Global Bull Market is Not Over; Non-US Outperformance Has Barely Begun

By Rod Smyth, RiverFront Investment Group

Non-US stock markets have now outperformed the US for three consecutive quarters. The following questions dominate those we are being asked:

  1. After a strong year, are we due a correction and if I have cash, should I invest now or wait?
  2. Is it too late to allocate more money to international?

Taking the second question first, let’s look at the relative performance of Developed and Emerging stock markets to the US.

In the chart below, we show the relative performance of Developed markets outside North America relative to the US (the blue line) and the same for Emerging Markets (the red line) over the last 20 years. You can immediately see that there have been long cycles of out and underperformance. The last five years have seen the US lead global markets higher, significantly outperforming.

If international markets are going to outperform the US in the coming years, the chart below indicates that it has barely begun. In our opinion, investors who have not diversified their stock portfolios globally are being presented with an attractive opportunity to switch from the US to International.


After a strong year, are we due a correction? If I have cash, should I invest now or wait?

It has been a good year for many stock investors; the MSCI World Index is up almost 20% over the last twelve months, and the returns have been evenly distributed, with the US a slight laggard. The S&P 500 is about 100 points (4%) above its rising one year moving average, which it last tested just before the election last November. The S&P 500 has more than doubled over the last five years, with its worst period being a 12% decline from May 2015 to February 2016. From a technical perspective, this is a healthy picture and a pullback of 4-5% sometime in the 3rd quarter might present a good entry point in our view. That said, market timing is a precarious business and we strongly believe deploying cash in installments over several months is one way to take the emotion and market timing out of the decision.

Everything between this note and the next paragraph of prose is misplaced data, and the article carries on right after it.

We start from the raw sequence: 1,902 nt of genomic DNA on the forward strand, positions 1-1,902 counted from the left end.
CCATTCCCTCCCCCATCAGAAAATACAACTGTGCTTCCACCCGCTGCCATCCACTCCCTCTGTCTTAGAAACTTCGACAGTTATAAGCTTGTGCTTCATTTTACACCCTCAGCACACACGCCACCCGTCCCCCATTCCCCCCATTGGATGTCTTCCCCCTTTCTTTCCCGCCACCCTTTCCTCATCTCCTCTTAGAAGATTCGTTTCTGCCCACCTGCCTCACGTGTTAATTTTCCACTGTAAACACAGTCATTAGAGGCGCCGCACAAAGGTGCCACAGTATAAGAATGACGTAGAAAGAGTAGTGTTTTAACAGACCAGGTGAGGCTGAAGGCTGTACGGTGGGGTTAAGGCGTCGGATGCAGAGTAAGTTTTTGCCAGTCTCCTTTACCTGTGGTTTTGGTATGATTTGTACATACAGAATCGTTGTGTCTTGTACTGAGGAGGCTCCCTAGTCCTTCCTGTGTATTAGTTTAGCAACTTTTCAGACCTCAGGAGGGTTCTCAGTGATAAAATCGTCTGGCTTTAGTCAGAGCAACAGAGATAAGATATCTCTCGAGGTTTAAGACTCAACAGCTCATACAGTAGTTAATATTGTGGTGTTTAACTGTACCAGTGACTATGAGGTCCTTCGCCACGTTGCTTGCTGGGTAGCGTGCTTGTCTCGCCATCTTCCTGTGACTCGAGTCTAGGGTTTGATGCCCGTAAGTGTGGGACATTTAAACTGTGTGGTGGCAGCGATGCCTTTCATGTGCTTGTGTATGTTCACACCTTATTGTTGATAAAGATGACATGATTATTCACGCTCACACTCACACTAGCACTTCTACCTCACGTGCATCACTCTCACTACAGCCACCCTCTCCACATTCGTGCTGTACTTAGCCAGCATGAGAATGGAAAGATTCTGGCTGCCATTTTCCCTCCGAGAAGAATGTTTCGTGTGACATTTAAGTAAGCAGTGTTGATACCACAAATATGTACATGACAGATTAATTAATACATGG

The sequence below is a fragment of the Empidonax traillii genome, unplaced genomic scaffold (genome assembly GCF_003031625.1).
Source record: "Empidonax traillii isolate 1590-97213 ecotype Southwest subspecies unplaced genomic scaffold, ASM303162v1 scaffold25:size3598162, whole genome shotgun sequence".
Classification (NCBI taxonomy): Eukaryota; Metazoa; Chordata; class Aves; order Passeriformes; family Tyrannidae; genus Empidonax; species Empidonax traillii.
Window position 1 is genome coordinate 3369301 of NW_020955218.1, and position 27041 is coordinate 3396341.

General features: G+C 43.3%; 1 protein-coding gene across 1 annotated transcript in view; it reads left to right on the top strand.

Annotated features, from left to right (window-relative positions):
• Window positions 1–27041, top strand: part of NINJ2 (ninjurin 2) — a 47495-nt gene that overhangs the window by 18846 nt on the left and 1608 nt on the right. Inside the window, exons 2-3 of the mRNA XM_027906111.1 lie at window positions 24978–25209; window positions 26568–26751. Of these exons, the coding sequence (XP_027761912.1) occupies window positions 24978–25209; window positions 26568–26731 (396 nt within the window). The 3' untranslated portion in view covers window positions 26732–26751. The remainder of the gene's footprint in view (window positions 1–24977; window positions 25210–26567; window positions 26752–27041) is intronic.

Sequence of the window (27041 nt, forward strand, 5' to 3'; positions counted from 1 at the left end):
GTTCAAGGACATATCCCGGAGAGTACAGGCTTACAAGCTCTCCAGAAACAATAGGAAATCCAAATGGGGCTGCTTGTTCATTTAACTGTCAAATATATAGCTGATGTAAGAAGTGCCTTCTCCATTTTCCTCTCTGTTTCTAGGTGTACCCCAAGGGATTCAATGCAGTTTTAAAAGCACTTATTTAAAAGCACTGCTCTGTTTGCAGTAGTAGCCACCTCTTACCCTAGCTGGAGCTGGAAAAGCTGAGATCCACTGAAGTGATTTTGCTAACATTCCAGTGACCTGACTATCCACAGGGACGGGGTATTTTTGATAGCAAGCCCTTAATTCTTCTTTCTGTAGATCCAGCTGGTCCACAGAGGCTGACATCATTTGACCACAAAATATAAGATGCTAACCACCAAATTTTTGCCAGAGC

Unlike the US, overseas markets, as represented by the MSCI World ex US index, have been range-bound over the last five years having peaked in April 2011 and June 2014. The index is once again approaching the top end of the range. Again, a pullback from current levels would not be surprising, but we believe this advance will make it through to new highs and eventually exceed the 2007 peak over the next few years so we again suggest a process of adding incrementally.

Fear and Greed have always dominated investor emotions, but since the 2008 stock market collapse, fear and caution have been most prevalent in our view. We believe this   is a positive thing. There is an old adage that a bull market climbs a “wall of worry”. Two things would cause us to be strategically concerned:

  1. Excess optimism expressed in excessive valuations, which for Riverfront would mean stocks moving significantly above their long-term trends. This is not currently the case for the majority of stock indexes we follow.
  2. An impending global economic downturn that would cause earnings to fall. We do not foresee this over the next year, rather we see mildly accelerating economic momentum and no increase in inflation expectations.


The chart above shows the Conference Board’s leading, coincident and lagging indicators through May. All are currently rising and stable. The bottom line measures the difference between the coincident and lagging indicators. When the lagging indicator is doing better than the coincident indicator it has traditionally been a warning sign, but the recent gradual decline has been the lagging indicator catching up with the others and so does not concern us. Once the leading indicator has made a new high (it made one in March) it has been six years (on average) before the next recession (recessions shaded in grey on chart).  Past performance is no guarantee of future results.

Conclusion: In our asset allocation portfolios, we remain invested in line with our strategic benchmarks, which prefer stocks to bonds. We lowered portfolio risk slightly in our shorter time-frame models in 2017 to reflect the substantial gains in US stocks, but currently remain constructive on stock markets, especially overseas.

Rod Smyth is the Chief Investment Strategist at RiverFront Investment Group, a participant in the ETF Strategist Channel.

Important Disclosure Information:

Past results are no guarantee of future results and no representation is made that a client will or is likely to achieve positive returns, avoid losses, or experience returns similar to those shown or experienced in the past.